Now, we are Chicago-focused. We are constantly looking for partners to invest, use debt or buy some tax credits, thats the first ask. We are also always ready to host individuals if they want to see some of the sustainable technology we are putting in these communities. This is not exclusive; its an open book. We host people when a week at our structure so they can see the innovation that were applying in neighborhoods that traditionally havent had access. We are also going to be broadening our board. Im always difficult magnates to put their name and face on these efforts due to the fact that I believe that has real worth
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How was your Accelerate membership benefited you?
Its been great simply to meet the other Accelerate member companies. I discovered a lot from having conversations with them in real-time, and learning about people with absolutely different viewpoints. I enjoy the networking.
I believe we are doing the best we can do in the COVID environment. Feeling in ones bones that it exists, and that ACORE is so intentional about the program, makes a big difference.
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Show us a current success story.
We recently joined Mayor Lightfoot for an interview to reveal that we will be constructing a $30 million, completely affordable and totally sustainable development, in collaboration with the City of Chicago. We are developing 50 property units, a coffee store, a business center, all on the South Side of Chicago, which will expand solar-powered usage in the city
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What impact are you making?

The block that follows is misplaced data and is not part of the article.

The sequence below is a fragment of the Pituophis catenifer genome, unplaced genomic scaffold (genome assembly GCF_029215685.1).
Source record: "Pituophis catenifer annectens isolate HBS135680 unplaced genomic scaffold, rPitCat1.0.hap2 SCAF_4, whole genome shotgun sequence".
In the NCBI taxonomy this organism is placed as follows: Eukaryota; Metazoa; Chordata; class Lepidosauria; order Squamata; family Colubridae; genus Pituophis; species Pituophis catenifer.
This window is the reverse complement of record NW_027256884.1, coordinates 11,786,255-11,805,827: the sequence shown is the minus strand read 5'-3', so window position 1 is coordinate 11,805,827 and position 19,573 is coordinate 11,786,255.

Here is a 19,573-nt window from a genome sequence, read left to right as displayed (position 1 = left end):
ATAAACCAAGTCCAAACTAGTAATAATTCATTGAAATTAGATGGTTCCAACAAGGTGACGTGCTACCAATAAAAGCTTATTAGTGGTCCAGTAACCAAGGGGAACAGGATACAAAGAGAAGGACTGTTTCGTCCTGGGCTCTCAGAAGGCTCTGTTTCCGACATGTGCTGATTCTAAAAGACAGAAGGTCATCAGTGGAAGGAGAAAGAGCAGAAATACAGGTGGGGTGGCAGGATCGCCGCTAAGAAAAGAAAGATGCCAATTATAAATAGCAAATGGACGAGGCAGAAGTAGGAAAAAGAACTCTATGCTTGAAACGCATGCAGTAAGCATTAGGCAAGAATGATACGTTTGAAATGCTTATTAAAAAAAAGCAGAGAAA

When individuals discover who is behind our business, I believe there is constantly a shock. Even in our own neighborhoods, individuals just cant believe it. To me, thats pretty satisfying. Individuals seeing whos behind 548 Capital matters.
The other thing that I believe is crucial is we have an economic effect that resonates with individuals, and its a pretty effective message. That quantity of cash effects the budget plan of everyday families
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What obstacles do you face? Why?
You cant skip the grind. Let me acknowledge that beginning a company, any company, was going to be challenging. With that said, access to capital is ungodly challenging. When I go to banks and say that were constructing sustainable real estate in low- and moderate-income neighborhoods, they take a look at me like Ive spoken the incorrect language. These communities are still being red-lined. Some banks do not desire to invest; they do not desire to partner; they dont desire to do their share. It is a battle of generational size that Im trying to battle here, and weve made extremely little, incremental progress. I believe the lesson is that union structure is very important. My voice only implies a lot, however the more I can bring good friends to the table and magnify that voice, the more we can raise attention to the requirement
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I believe there is always a shock when people learn who is behind our business. Even in our own communities, people just cant believe it. Putting individuals in spaces together so everyone can share notes is constantly important. We are also constantly willing to host people if they want to see some of the sustainable innovation we are putting in these neighborhoods. We host people once a week at our building so they can see the technology that were using in neighborhoods that traditionally have not had gain access to.

Inform us about your business? (mission, partners, regions you run in, main customers, and so on).
The vision of 548 Capital is to make sustainable innovations available for all: all neighborhoods, all households, everybody should have gain access to. Someone, some entity, has to serve as the bridge so that those technologies reach everybody.